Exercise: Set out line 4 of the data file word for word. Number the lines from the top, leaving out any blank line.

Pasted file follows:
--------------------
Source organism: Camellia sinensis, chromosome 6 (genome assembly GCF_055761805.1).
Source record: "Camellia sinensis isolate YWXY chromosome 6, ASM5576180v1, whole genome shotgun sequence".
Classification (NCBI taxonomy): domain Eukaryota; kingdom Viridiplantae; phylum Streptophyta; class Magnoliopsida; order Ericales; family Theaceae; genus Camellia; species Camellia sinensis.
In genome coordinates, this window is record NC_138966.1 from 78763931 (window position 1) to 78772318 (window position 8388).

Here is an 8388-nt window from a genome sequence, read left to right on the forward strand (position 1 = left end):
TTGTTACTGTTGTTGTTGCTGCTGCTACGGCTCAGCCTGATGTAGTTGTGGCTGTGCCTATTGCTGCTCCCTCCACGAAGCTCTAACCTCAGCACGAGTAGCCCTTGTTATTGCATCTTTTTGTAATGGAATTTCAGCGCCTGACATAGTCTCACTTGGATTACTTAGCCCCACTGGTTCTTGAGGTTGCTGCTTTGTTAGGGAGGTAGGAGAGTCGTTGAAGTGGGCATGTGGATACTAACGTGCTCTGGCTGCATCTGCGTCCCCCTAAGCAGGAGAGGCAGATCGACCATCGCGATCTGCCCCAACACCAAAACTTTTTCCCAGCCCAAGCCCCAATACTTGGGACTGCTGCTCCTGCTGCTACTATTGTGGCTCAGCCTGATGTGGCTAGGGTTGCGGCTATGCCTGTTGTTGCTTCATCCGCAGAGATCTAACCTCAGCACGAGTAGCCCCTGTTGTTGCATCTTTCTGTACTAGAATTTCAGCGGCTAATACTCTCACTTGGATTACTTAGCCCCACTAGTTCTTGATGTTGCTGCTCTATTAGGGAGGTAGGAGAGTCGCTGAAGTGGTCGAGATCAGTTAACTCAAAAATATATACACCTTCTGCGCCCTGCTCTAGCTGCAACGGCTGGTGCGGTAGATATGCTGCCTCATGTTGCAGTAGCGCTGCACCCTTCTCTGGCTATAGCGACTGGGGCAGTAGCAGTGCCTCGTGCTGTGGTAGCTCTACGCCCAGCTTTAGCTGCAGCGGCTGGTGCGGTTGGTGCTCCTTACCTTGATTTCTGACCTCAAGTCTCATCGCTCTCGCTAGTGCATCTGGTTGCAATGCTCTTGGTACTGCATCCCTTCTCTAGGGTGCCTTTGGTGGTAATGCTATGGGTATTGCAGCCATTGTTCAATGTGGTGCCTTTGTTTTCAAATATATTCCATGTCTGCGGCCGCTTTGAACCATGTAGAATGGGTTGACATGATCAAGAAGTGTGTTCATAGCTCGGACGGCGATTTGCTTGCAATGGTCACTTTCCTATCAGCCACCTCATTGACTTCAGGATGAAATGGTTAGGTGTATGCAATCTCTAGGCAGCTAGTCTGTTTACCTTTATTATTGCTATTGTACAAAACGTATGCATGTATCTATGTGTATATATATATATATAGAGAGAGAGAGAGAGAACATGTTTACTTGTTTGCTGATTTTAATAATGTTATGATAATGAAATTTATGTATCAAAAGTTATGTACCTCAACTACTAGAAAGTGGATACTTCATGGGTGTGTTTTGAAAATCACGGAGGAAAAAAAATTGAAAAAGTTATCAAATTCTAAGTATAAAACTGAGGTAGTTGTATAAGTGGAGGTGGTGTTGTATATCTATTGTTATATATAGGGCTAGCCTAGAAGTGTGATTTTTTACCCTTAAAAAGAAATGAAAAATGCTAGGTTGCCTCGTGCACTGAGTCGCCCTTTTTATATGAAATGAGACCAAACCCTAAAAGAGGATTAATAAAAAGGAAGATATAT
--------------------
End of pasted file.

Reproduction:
In genome coordinates, this window is record NC_138966.1 from 78763931 (window position 1) to 78772318 (window position 8388).